However, it was our lunch choices that were quite dazzling. One afternoon, we ate at a tiny but tremendous restaurant called Zeleste. Yannick is the lad at the restaurant. A bit of an India fanboy, which always helps. They have a masterful selection of fine wines. The tasting plate has herring with kale, salmon infused in beetroot sauce and a beef tartare offset with some delicious sauces.

The other great lunch place is the iconic Schonnemann. The Aquavit selection there is staggering. It is considered to be the favourite restaurant of Rene Redzepi, who ran Noma. Once there, settle down with some rye bread and order a minced beef steak with garnished onions and egg yolk on top and capers on the side. It is heavenly.

It is also imperative that you stop at AC Perch’s for tea and scones with strawberries.

Read: The age of the Vikings may be long gone, but they still live on in Copenhagen

On your way out, look out for the nougat at the till. It is ferociously fabulous. For coffee, go to The Coffee Collective. I had a double espresso and was awake all night.

Copenhagen is also home to divine chocolates. And don’t get impressed by shops like The Chocolate Hotel. Instead, head to Summerbird. Savour their pralines. Pick up their chocolate sticks that you need to swirl in a glass of hot milk for haute chocolate.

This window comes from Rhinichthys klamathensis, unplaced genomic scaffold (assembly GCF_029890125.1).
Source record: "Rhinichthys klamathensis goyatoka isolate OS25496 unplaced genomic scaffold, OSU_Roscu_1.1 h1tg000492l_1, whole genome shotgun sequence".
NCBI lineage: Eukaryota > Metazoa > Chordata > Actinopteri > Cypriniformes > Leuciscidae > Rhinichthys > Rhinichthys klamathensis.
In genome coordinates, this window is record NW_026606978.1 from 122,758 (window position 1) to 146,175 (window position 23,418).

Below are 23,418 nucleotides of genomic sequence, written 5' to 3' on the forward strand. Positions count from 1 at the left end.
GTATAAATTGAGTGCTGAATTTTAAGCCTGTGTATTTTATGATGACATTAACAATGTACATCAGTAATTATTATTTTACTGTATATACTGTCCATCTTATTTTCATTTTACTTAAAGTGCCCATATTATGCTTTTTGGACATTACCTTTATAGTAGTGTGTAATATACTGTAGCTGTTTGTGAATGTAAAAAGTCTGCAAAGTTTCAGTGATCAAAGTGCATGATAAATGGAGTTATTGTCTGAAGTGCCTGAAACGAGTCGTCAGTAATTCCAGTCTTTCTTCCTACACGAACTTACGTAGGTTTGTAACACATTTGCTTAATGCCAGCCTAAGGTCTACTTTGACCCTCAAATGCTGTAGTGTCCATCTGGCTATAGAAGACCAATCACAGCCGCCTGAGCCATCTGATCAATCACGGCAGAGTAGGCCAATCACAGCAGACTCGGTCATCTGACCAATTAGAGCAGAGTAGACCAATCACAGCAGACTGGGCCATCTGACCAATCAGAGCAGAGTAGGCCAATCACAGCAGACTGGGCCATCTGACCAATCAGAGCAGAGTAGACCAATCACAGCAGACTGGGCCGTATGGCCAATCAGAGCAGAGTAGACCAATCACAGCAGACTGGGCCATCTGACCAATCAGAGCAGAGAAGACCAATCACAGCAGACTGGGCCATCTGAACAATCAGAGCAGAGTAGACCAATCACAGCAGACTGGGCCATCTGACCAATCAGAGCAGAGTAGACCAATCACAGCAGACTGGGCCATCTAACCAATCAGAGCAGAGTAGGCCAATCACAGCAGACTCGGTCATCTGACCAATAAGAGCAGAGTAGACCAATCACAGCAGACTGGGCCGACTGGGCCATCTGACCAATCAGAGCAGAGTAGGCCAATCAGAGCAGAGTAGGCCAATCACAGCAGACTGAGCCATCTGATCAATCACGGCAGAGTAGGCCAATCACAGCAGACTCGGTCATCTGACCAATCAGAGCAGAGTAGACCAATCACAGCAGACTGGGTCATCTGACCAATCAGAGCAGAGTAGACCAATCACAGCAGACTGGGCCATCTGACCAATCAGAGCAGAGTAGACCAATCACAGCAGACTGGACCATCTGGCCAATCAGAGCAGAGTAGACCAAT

High on Tees

As far as clothes are concerned, Copenhagen is tee town. Go to a departmental store called Illum. Samsoe & Samsoe, Filippa K, Sand, Mads Norgaard, they are all there. All make tony tees.

For candles, drop by at Storm. It also stocks great magazines. Pick up Kinfolk magazine there.

A staff member outside the city’s world-famous Noma restaurant (AFP)

For sophisticated ceramics, go to Stilleben: a Nordic nicety. And if you like typography, go to a store called Playtype. It has silver fountain pen ink and great font-based sweatshirts. And Pantone Rose Quartz and Serenity pencils.

And of course, music. I picked up several CDs of Agnes Obel and DVDs of Danish movies such as Nymphomaniac and Open Hearts.

And finally have porridge. Go to a store called Grod. It only serves porridge.

Connie Nielsen once said, “If Copenhagen were a person, that person would be generous, beautiful, elderly but with a flair. A human being that has certain propensities for quarrelling, filled with imagination and with appetite for the new and with respect for the old – somebody who takes good care of things and of people.”

Tak, Copenhagen. Take care.

*

Factfile

Getting there: You can fly to Copenhagen from Delhi or Mumbai via Dubai

What to eat: Traditionally Danish food was very rich. These days, a typical lunch comprises buttered rye bread with toppings such as smoked salmon, cod, cheese, beef pickled herrings and eggs.

Currency: The Danish currency is called “Krone.” (1 Krone = Rs 10.21)

For local intelligence: Log on to visitdenmark.com

Founder of the advertising agency Equus, the writer is an author, columnist and avid art collector

From HT Brunch, May 29, 2016